rose to move—That this House regrets that the Bill contains no provision to confer powers on the Metropolitan Board of Works to carry out the recommendation of the Select Committee on the Metropolitan Board of Works (Thames Crossings) Bill, 1884, to the effect that two crossings being immediately required a subway at or near Shadwell should be constructed by the Metropolitan Board of Works.The hon. Member said, he should have preferred that his hon. and gallant Friend should have followed the usual practice of making a statement in moving the second reading of the Bill; but he was not surprised that, under the circumstances, his hon. and gallant Friend had not adopted the usual course. What he (Mr. Ritchie) proposed to ask the House to do was not so much to object to the Bill, or anything it contained, as rather to express regret for what it did not contain. As far as the propositions in the Bill were concerned, he had not a word to say against them. The Motion which he had placed on the Paper expressed regret that the Bill included no provision or power within it to enable the Metropolitan Board of Works to carry out what was admitted, on all hands, to be a very necessary communication between the two sides of the River Thames, and which had been strongly recommended by a Parliamentary Select Committee which sat only last Session. It would be unnecessary for him to take up the time of the House by any lengthened remarks as to the absolute necessity and great urgency of establishing permanent communication between the two sides of the River below London Bridge. It was unnecessary to go over ground which had so often been gone over before, or to show that a large mass of the labouring and industrial population of London, living upon an area which extended for three or four miles East of London Bridge, were without any means whatever of crossing from one side of the River to the other. The question had been the subject of much discussion before; and in every quarter of the House it was admitted that the East End of London was unfairly handicapped in consequence of this want of communication. As long ago as 1882 the engineer of the Metropolitan Board of Works recommended that three permanent crossings should be made—one by means of a High Level Bridge at or near the Tower, a second by a subway 246 at Shadwell, and a third by means of a subway or tunnel at Blackwall. Not only did the engineer of the Board recommend that the requirements of the East End of London should thus be met, but he also submitted full plans of the means by which he proposed to provide the accommodation which he considered necessary, after a careful investigation had been made by him into the whole subject. The plans and estimates submitted by Sir Joseph Bazalgette were for the construction of a High Level Bridge at Tower Hill, and subways at Shadwell and Blackwall. It would not be correct to say that the Metropolitan Board of Works ever adopted the Re-port of their engineer. But his hon. and gallant Friend would not consider that he (Mr. Ritchie) went too far when he said that the proposal of the engineer of the Board was, to say the least of it, favourably regarded by the Metropolitan Board; and, indeed, more than once, they gave as a reason why the Board did not proceed to carry out the plans suggested by their own engineer that they did not think they had sufficient funds at their disposal to permit them to entertain so large and important a scheme. They hinted, however, that if they could induce the Government to renew the Coal and Wine Duties for another period of years they might probably then be in a position to carry out the suggestions of their engineer. But it soon became known that Her Majesty's Government did not propose to renew the Coal and Wine Duties, so that any idea of carrying out this important system of crossings by that means was given up by the Metropolitan Board of Works. They had received propositions without number from the East End of London asking them, if they did not see their way to the carrying out of the entire scheme of their own engineer, but found themselves only able to proceed with one part of it, that the crossing decided upon should be in a more central position than those proposed by Sir Joseph Bazalgette. It was pointed out that if only one crossing was to he made, that ought to be one that would be most convenient for the three miles of district at present without accommodation. The utmost importance was attached, in the interests of the population, to the central position of the subway, if the full scheme of Sir 247 Joseph Bazalgette were not to be carried out. But, notwithstanding the representations made to the Metropolitan Board of Works by deputations and otherwise, the Board declined to consent to the wishes of the inhabitants, and put them entirely on one side. All the public Bodies in the East End of London, with one exception, were absolutely unanimous in deciding that the subway at Shadwell was that which ought to be constructed. But, notwithstanding that fact, the Metropolitan Board of Works, although they came to a resolution that one scheme only should be proceeded with, resolved that it should not be a tunnel at Shadwell—that, in point of fact, it should not be any one of the three schemes suggested by their own engineer, but that it should be a tunnel or subway from Wapping to Bermondsey known as the Nightingale Lane Tunnel. That scheme was unanimously opposed by the East End of London, quite as unanimously as the Shadwell scheme was recommended by the Local Authorities. It was felt that, as the question was one which directly affected the interests of a large body of the inhabitants of the Metropolis, it ought not to be dealt with by an ordinary Private Bill Committee, but by a Hybrid Committee, where all persons who were interested might be heard and evidence fully taken. A proposal to that effect was made by himself (Mr. Ritchie) and brought forward in the House, but objected to by his hon. and gallant Friend the Chairman of the Metropolitan Board of Works (Sir James M'Garel-Hogg). The House, however, thought that it was a reasonable proposal and consented to it, and the hon. Baronet the Member for Glamorganshire (Sir Hussey Vivian) was appointed Chairman of the Committee. After a long, patient, and very careful inquiry, this Hybrid Committee, having heard all the evidence laid before them on the subject, unanimously came to the conclusion that the public Bodies and deputations which had waited on the Metropolitan Board of Works, and recommended them to proceed, not with the Nightingale Lane scheme, but with the Shadwell scheme, were right. They, therefore, threw out the Bill of the Board of Works. But they felt that the evidence they had received was of so important a character, and that the whole question was of such vital 248 interest to the Metropolis, that they asked leave of the House to make a special Report, in addition to the ordinary Report it was customary to make as to the merits of a Private Bill. The Committee, in this special Report, stated that there were two objects to be served—one was the relief of the congested traffic of London Bridge and the district North and North-East of the Tower and Bermondsey, while a second object was to meet the requirements of Mile End, Shadwell, Bethnal Green, Limehouse, Poplar, Bow, Bromley, and Hackney, also the largely increasing traffic between the factories of the Silver Town Estate and West India Docks, Mill-wall, and Victoria Docks on the North, and Bermondsey, Rotherhithe, the Surrey Commercial Docks, and Deptford on the South. This Report applied to a stretch of four miles East of London Bridge, containing 1,500,000 people. To secure these objects the Committee recommended—That two crossings are immediately required, and should he sanctioned by Parliament. One a Low Level Bridge at Little Tower Hill; the other a subway at or near Shadwell, which would be central, and would best meet the wants and wishes of the inhabitants East of London Bridge.The Committee concluded their Report as follows:—Your Committee cannot avoid expressing a hope that the Corporation of the City of London may be induced to undertake this great and useful work (a Bridge) contemporaneously with the construction of a subway at Shadwell by the Metropolitan Board of Works.It would thus be seen that the Committee entirely agreed with the Local Bodies and deputations which had waited on the Metropolitan Board of Works, and that they entirely concurred with the Metropolitan Board's own engineer, who had two years before recommended the very work which the Select Committee of the House of Commons, after hearing evidence, also felt themselves bound to recommend. It was a somewhat remarkable fact that the Report of the Select Committee met with more approval than the Report of almost any Select Committee for years. It was not only approved by the Local Bodies in the East End of London and by the Corporation of the City of London, but by the whole of the Press of the Metropolis. It was felt that the Report was a fair 249 one, and that it dealt adequately with the necessities of the case. In regard to the action of the City of London, it must not be forgotten that the Bridge upon which the City was about to commence operations was not within the area of the City at all, but outside of it; and he was bound to give the highest praise to the Corporation of the City when he felt that they were not bound to take the construction of a Bridge into consideration at all. They followed a different course, and at once referred the Report of the Select Committee to a Committee specially appointed to inquire into all the circumstances, and to suggest what action was, in their opinion, necessary to enable the Corporation to carry out the recommendations of the Select Committee. The Committee sat without delay, and, after full inquiry, reported in favour of the recommendations of the Select Committee, and it was only yesterday that the House read a second time a Bill promoted by the Corporation of the City of London for carrying out the first of the proposals originally suggested by Sir Joseph Bazalgette—namely, the construction of a Bridge near Tower Hill, which was not to cost the ratepayers of the Metropolis one single penny. He maintained that action like this on the part of the Corporation of London evinced a public spirit which the House, he was sure, would cordially approve. It was only another evidence, added to many other evidences, which the City of London had invariably given of their great desire to meet the wants and wishes, not only of the inhabitants of the City proper, but of the larger portion of the Metropolis situated outside the area of the City. And now he would endeavour to show what the action of the Metropolitan Board of Works had been. He believed that the Metropolitan Board also referred the Report of the Select Committee to a Committee of their own about the middle of July; but, unlike the action of the Corporation of London, no Report emerged from that Committee until the 7th of November, exhibiting a marked contrast to the speedy and energetic manner in which the Corporation of London had taken up the recommendations of the Select Committee of the House of Commons. Ultimately, the Metropolitan Board of Works, notwithstanding the views that 250 were placed before them by many deputations upon the subject, declined to proceed with the recommendations of the Select Committee. And why? He gathered from the discussion, which took place at the Board that they did not believe the City of London was in earnest in regard to the construction of the Bridge, a fear which, he was glad to say, had been altogether falsified by the result. In the next place, the Metropolitan Board were of opinion that the Select Committee was not a strong Committee; and, further, they did not see why they should be dictated to by a Committee of the House of Commons. As he (Mr. Ritchie) was a Member of the Select Committee, he would not say much about the Committee generally; but he would point out that they had in the hon. Member for Glamorganshire (Sir Hussey Vivian) a Chairman of such strength as was not often equalled, and certainly could not be exceeded, upon any Committee of that House. He had the authority of that hon. Member for saying that he had rarely, if ever, presided over a stronger, or, indeed, as strong a Committee. If his hon. and gallant Friend the Chairman of the Metropolitan Board of Works (Sir James M'Garel-Hogg) had addressed the House when moving the second reading of the Bill, he might probably have enlightened the House as to the reason why the Board of Works had not proceeded to carry out the recommendations of the Select Committee; but, unfortunately, by the course which his hon. and gallant Friend had taken, he (Mr. Ritchie) had been precluded from knowing what the case of the Metropolitan Board of Works was. He found that, in the Report which was made by the Committee of the Metropolitan Board, one or two reasons were given. The first was that it would be objectionable—To construct a subway immediately under the bed of the River, for which purpose it would be necessary to form a cofferdam, and thereby interfere to a serious extent with the entrances to the London and to the Surrey Commercial Docks; or (2) to construct the Tunnel at a much greater depth involving the use of mechanical means for lowering and lifting the traffic on both sides of the River. That having regard to the stringent conditions as to the navigable waterway which were sought to be imposed upon the Board last Session in connection with their Bill for a subway at Nightingale Lane by wharfingers and others interested in the 251 navigation of the River, as well as the wharfingers adjacent to the site of the works, and to the objections raised by the Conservators to the interruption of the River traffic by cofferdams, the Board is of opinion that the opposition to the formation of a shallow subway at Shad-well by cofferdams would be of a formidable character.What did those reasons amount to? If they were of any value at all, they would, of course, with equal force apply to any scheme. They equally went to prove that it would be impossible for the Metropolitan Board of Works to make any subway there at all; and he would ask why these two objections were not brought forward last year, when the Board were themselves before Parliament? They included a provision in their Bill for enabling them to pay proper and adequate compensation to the Conservators and wharfingers for any interference with their property; and if in this case any difficulty were to arise in that respect, it could be got over in precisely the same way. He might say, also, in reference to that declaration, that the objection existed just as strongly in 1882, when the engineer of the Metropolitan Board of Works recommended the construction of this very subway. The same difficulty was raised by the wharfingers and the Conservators as to the obstruction of the River traffic by the construction of the subway; and if there was one thing on which the Committee last year were more unanimous and agreed upon than another, it was that if the Metropolitan Board of Works, provided that their scheme was a scheme in the public interest, and one which was necessary in order to serve a great public purpose, desired to carry out this plan, they ought not to be deterred from proceeding with it by objections such as those which had been raised by the wharfingers or the Conservators. No doubt, some temporary inconvenience must be suffered while works of this nature were in progress. It was felt that in carrying out a great public object some little temporary inconvenience must have to be put up with; but such little temporary inconvenience was no reason why the works should not be carried out. If the wharfingers or Conservators could show that they were likely to sustain inconvenience of a serious character, it would have been possible to insert Wharfinger Clauses in the Bill to provide compensation for 252 them for any injury they might suffer in consequence of the carrying out of the works. What the East End of London was now unanimously asking for was that the Metropolitan Board of Works should undertake a scheme that was approved by everybody. Nevertheless, they preferred last year to promote a scheme which was approved by no one, setting aside the proposal which originated from their own engineer, and which had received the unanimous consent of all the public Bodies concerned. It was unnecessary for him to urge the great and pressing need for this important public improvement. The House knew very well that improved means of communication had always developed the traffic of the Metropolis to an enormous extent, and there was no part of London where it was more necessary that something should be done to improve the condition of the traffic. Nevertheless, the Metropolitan Board of Works, in their present Bill, made no provision for a permanent communication by means of a crossing or a subway; but they did propose to make provision for establishing free ferries across the Thames at Woolwich and Greenwich. It was recognized that that would be a purely temporary accommodation, and it was recognized by no one more that the engineer of the Metropolitan Board himself, who pointed out, in reference to a Report in 1882, suggesting that ferries should be made for local traffic, that the establishment of ferries would be a serious mistake, as, for instance, in the case of New York, where it had been found impossible to conduct the traffic by means of ferries. So far as he could understand, the ferries proposed to be established by the Bill wore simply a temporary means of communication, which could not and ought not, for a single moment, to stand in the way of that permanent communication for which the East End of London for a long series of years had been languishing, and would continue to languish, unless Parliament would bring some pressure to bear upon the Metropolitan Board of Works. It might be asked why it was that he came down to the House to propose the Resolution he had placed upon the Paper. His answer to that was that all matters affecting the Metropolis had always been considered by Parliament to be matters with which it 253 might fairly be asked to deal. In such an enormous area, with such a vast population, and with such important public interests, it had long been held that all matters affecting the Metropolis ought to be treated much more as Imperial questions than a mere measure promoted by an ordinary Corporate Body. If the proposal he had placed upon the Paper were assented to by the House, expressing regret that the Metropolitan Board of Works had not seen its way to carry out the recommendations of the Select Committee of last year, he desired to point out that it would in no way affect the position of the Bill. The only effect it would have upon the Bill would be that the Bill itself would have to be set down for a second reading on another day—perhaps Monday; and, therefore, it would be seen that if the suggestion in opposition to the Resolution were that the only effect of carrying it would be to delay the second reading of the Bill, the real result of adopting it would only be to delay the progress of the Bill for a day or two. He hoped the House of Commons would express a strong opinion that, after the careful recommendations which had been made in the Report of the Select Committee, it was the duty of the Metropolitan Board of Works to take up the question; and he hoped and believed that the result would be that next Session the Metropolitan Board would come forward with a proposal for the construction of this subway. He deeply regretted that they were not coming forward with that proposal now. One word more, and he would have done. Yesterday a deputation upon this subject waited upon the right hon. and learned Gentleman the Secretary of State for the Home Department (Sir William Harcourt). He (Mr. Ritchie) was asked whether he would accompany that deputation; but he declined to do so for two reasons—first, because he did not see what the Home Secretary could do in the matter except what he would probably do now—namely, give them a word of sympathy in regard to the wants and requirements of the East End of London—and, secondly, because he knew very well that the right hon. and learned Gentleman would readily take advantage of the presence of the deputation to read them a lecture on London Government. There- 254 fore, as he would have been unable to follow the right hon. and learned Gentleman, and reply to the arguments made use of, he thought it was better that he should not accompany the deputation. He now found that what actually took place was exactly what he had anticipated. The Home Secretary, while expressing sympathy for the East End of London, took advantage of the opportunity—as he always took advantage of every opportunity—to read the deputation a lecture upon the apathy with which the scheme he had brought forward last Session for the reform of London Government had been regarded, and to tell them, further, that if they had not got subways, bridges, and crossings it was entirely their own fault. At the same time, he failed to see, from the remarks of the right hon. and learned Gentleman, what proof there was that, if the House had passed the Bill introduced by the Government last year, the people of London would have been one whit better off in this respect. In fact, he was very strongly of opinion that if they had had that Bill they would have been much worse off, because he remembered that one portion of the Government proposals was to abolish the existing Corporation of the City of London; and, at any rate, as that Corporation had not been abolished, the public had obtained this advantage from the existing state of things in the East End of London—that the Corporation were promoting the construction of a Bridge which, if Parliament consented to their proposals, would not cost the ratepayers generally one farthing. That, he maintained, was a very great advantage indeed, and even if it were not so the right hon. and learned Gentleman forgot, and many other people always appeared to forget, that London was not like Glasgow, or Liverpool, or Manchester—one homogeneous whole, but that it was composed of what might be regarded as half-a-dozen large towns, with aims entirely different, with objects wholly distinct and separate, and with hardly a single thing in common. Therefore, if the Bill of the Government had been passed, what chance would they have had in the East End of London, with the small influence they were likely to possess in a Central Board, of inducing the authorities to spend millions of money in opening up 255 communications across the River? If they had a Corporation of their own, of course they could have dealt with the matter themselves; but even then the result might not have been satisfactory, because, although the necessity for having these communications was admitted on all hands, there were a good many persons who would not be so anxious to pay for them. He did not wish, however, to enter into a discussion of the question of London Government; but he would venture to express a hope that, notwithstanding the fact that the right hon. and learned Gentleman the Home Secretary was not very much pleased with the people of London for not having adopted his scheme, the right hon. and learned Gentleman would say one or two words in sympathy with the wants and requirements of the East End of the Metropolis. He believed that such a declaration from the right hon. and learned Gentleman would have a good effect upon the Metropolitan Board of "Works, and that next year they might be prepared with a Bill to give the people of the East End of London that which they were now asking for.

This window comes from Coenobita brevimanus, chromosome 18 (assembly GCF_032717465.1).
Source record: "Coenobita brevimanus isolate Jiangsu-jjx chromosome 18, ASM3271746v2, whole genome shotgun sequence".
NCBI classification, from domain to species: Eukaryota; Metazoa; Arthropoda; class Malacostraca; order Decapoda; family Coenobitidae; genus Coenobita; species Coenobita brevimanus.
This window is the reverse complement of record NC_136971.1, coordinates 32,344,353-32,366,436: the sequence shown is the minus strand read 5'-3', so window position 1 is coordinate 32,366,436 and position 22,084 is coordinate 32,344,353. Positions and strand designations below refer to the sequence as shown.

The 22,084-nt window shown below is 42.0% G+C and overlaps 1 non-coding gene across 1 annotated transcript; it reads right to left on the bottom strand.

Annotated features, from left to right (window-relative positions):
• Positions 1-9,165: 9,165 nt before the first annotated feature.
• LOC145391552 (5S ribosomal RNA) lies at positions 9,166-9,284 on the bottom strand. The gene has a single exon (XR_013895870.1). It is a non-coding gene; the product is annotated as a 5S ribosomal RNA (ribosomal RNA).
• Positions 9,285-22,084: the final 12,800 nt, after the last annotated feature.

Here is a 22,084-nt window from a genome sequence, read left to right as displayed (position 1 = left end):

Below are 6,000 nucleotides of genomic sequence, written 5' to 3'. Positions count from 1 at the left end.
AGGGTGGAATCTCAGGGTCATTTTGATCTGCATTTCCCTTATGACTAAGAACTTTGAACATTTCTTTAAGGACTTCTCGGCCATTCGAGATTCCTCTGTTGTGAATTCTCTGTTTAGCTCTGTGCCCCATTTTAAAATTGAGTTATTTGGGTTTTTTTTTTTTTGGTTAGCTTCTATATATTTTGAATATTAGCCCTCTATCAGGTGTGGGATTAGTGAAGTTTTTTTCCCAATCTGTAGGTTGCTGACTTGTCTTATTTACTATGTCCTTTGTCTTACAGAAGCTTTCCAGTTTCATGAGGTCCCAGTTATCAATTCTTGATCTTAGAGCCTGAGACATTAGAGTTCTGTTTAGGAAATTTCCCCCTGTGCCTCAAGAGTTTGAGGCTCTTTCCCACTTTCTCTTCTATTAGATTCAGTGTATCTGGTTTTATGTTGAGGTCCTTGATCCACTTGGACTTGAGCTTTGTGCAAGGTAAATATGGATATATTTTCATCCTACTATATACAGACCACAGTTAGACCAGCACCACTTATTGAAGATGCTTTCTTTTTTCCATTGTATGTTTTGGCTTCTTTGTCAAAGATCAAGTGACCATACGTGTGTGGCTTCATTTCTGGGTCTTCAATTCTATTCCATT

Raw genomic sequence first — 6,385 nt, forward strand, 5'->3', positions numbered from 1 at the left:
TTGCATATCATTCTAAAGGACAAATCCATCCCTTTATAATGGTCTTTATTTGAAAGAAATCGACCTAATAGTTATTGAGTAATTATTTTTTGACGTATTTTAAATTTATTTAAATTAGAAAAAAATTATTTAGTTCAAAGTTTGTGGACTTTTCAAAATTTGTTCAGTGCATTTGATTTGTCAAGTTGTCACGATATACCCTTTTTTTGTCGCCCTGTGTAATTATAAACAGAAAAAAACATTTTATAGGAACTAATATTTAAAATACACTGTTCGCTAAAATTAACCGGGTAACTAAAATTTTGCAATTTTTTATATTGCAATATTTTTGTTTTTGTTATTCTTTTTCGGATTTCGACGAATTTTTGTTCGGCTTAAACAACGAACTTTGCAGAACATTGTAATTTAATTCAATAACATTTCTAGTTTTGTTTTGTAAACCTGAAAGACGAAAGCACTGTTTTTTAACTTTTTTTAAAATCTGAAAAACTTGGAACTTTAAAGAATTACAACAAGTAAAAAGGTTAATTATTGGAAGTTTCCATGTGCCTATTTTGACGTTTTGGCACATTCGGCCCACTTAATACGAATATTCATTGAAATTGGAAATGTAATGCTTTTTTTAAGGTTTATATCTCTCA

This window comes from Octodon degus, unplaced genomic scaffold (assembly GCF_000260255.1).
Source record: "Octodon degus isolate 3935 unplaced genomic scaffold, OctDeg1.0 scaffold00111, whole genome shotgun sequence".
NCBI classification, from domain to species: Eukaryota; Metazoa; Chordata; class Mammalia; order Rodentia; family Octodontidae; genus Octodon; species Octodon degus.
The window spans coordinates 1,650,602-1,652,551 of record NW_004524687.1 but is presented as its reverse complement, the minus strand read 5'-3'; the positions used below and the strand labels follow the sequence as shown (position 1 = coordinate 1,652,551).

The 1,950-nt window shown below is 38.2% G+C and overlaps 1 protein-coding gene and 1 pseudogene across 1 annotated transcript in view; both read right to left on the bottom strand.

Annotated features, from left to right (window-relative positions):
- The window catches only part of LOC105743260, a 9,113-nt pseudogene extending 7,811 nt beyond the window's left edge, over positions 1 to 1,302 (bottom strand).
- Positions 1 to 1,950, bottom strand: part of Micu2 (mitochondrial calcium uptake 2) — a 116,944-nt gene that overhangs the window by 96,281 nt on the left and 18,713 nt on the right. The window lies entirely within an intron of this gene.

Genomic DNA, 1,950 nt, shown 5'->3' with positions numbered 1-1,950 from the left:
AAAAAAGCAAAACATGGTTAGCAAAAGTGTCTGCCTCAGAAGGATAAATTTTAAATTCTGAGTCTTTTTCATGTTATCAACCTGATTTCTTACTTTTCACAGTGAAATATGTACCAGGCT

To leave out from the word "That" to the end of the Question, in order to add the words "this House regrets that the Bill contains no provision to confer powers on the Metropolitan Board of Works to carry out the recommendation of the Select Committee on the Metropolitan Board of Works (Thames Crossings) Bill, 1884, to the effect that two crossings being immediately required a subway at or near Shad well should he constructed by the Metropolitan Board of Works,"—(Mr. Ritchie,)—instead thereof.